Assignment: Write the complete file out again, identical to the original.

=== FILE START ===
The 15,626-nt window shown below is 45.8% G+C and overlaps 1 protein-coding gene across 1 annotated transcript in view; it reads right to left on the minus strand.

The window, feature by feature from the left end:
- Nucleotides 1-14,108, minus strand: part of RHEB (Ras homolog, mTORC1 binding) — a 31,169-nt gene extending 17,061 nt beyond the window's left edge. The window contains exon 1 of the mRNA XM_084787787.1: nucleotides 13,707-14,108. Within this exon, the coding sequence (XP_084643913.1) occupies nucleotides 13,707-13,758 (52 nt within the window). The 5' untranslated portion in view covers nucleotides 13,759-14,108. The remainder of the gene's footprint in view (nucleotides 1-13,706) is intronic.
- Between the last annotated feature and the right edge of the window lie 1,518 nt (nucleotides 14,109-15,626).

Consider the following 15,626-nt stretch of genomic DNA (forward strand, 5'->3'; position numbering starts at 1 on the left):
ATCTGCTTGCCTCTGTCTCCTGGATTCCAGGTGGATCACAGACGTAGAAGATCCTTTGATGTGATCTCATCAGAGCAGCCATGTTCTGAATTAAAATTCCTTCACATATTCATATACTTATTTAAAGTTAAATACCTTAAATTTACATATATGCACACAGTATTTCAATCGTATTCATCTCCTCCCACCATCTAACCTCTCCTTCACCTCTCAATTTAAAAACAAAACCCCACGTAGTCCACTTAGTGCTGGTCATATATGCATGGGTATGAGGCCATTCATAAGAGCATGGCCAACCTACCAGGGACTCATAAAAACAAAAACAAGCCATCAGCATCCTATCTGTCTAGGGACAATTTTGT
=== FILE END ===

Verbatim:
The 15,626-nt window shown below is 45.8% G+C and overlaps 1 protein-coding gene across 1 annotated transcript in view; it reads right to left on the minus strand.

The window, feature by feature from the left end:
- Nucleotides 1-14,108, minus strand: part of RHEB (Ras homolog, mTORC1 binding) — a 31,169-nt gene extending 17,061 nt beyond the window's left edge. The window contains exon 1 of the mRNA XM_084787787.1: nucleotides 13,707-14,108. Within this exon, the coding sequence (XP_084643913.1) occupies nucleotides 13,707-13,758 (52 nt within the window). The 5' untranslated portion in view covers nucleotides 13,759-14,108. The remainder of the gene's footprint in view (nucleotides 1-13,706) is intronic.
- Between the last annotated feature and the right edge of the window lie 1,518 nt (nucleotides 14,109-15,626).

Consider the following 15,626-nt stretch of genomic DNA (forward strand, 5'->3'; position numbering starts at 1 on the left):
ATCTGCTTGCCTCTGTCTCCTGGATTCCAGGTGGATCACAGACGTAGAAGATCCTTTGATGTGATCTCATCAGAGCAGCCATGTTCTGAATTAAAATTCCTTCACATATTCATATACTTATTTAAAGTTAAATACCTTAAATTTACATATATGCACACAGTATTTCAATCGTATTCATCTCCTCCCACCATCTAACCTCTCCTTCACCTCTCAATTTAAAAACAAAACCCCACGTAGTCCACTTAGTGCTGGTCATATATGCATGGGTATGAGGCCATTCATAAGAGCATGGCCAACCTACCAGGGACTCATAAAAACAAAAACAAGCCATCAGCATCCTATCTGTCTAGGGACAATTTTGT